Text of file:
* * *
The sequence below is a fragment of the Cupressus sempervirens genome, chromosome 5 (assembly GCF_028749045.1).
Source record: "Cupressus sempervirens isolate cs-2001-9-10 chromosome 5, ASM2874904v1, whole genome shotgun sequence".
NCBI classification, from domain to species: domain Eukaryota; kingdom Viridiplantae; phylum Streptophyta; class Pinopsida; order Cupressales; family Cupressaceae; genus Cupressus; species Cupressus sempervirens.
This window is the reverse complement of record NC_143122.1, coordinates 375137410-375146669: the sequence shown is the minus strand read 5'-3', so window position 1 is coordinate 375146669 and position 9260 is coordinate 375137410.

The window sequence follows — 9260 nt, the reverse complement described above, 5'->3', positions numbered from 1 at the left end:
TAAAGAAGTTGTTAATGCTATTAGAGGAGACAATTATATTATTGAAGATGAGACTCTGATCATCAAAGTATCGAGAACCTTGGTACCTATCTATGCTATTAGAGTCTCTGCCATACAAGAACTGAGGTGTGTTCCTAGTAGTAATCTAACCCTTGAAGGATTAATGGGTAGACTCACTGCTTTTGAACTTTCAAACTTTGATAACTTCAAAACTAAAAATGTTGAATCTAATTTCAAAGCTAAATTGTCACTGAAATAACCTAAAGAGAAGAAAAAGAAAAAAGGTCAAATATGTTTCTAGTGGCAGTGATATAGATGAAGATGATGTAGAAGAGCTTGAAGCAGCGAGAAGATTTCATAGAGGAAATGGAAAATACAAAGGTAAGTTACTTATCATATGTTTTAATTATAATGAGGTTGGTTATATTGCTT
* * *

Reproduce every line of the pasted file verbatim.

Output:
The sequence below is a fragment of the Cupressus sempervirens genome, chromosome 5 (assembly GCF_028749045.1).
Source record: "Cupressus sempervirens isolate cs-2001-9-10 chromosome 5, ASM2874904v1, whole genome shotgun sequence".
NCBI classification, from domain to species: domain Eukaryota; kingdom Viridiplantae; phylum Streptophyta; class Pinopsida; order Cupressales; family Cupressaceae; genus Cupressus; species Cupressus sempervirens.
This window is the reverse complement of record NC_143122.1, coordinates 375137410-375146669: the sequence shown is the minus strand read 5'-3', so window position 1 is coordinate 375146669 and position 9260 is coordinate 375137410.

The window sequence follows — 9260 nt, the reverse complement described above, 5'->3', positions numbered from 1 at the left end:
TAAAGAAGTTGTTAATGCTATTAGAGGAGACAATTATATTATTGAAGATGAGACTCTGATCATCAAAGTATCGAGAACCTTGGTACCTATCTATGCTATTAGAGTCTCTGCCATACAAGAACTGAGGTGTGTTCCTAGTAGTAATCTAACCCTTGAAGGATTAATGGGTAGACTCACTGCTTTTGAACTTTCAAACTTTGATAACTTCAAAACTAAAAATGTTGAATCTAATTTCAAAGCTAAATTGTCACTGAAATAACCTAAAGAGAAGAAAAAGAAAAAAGGTCAAATATGTTTCTAGTGGCAGTGATATAGATGAAGATGATGTAGAAGAGCTTGAAGCAGCGAGAAGATTTCATAGAGGAAATGGAAAATACAAAGGTAAGTTACTTATCATATGTTTTAATTATAATGAGGTTGGTTATATTGCTT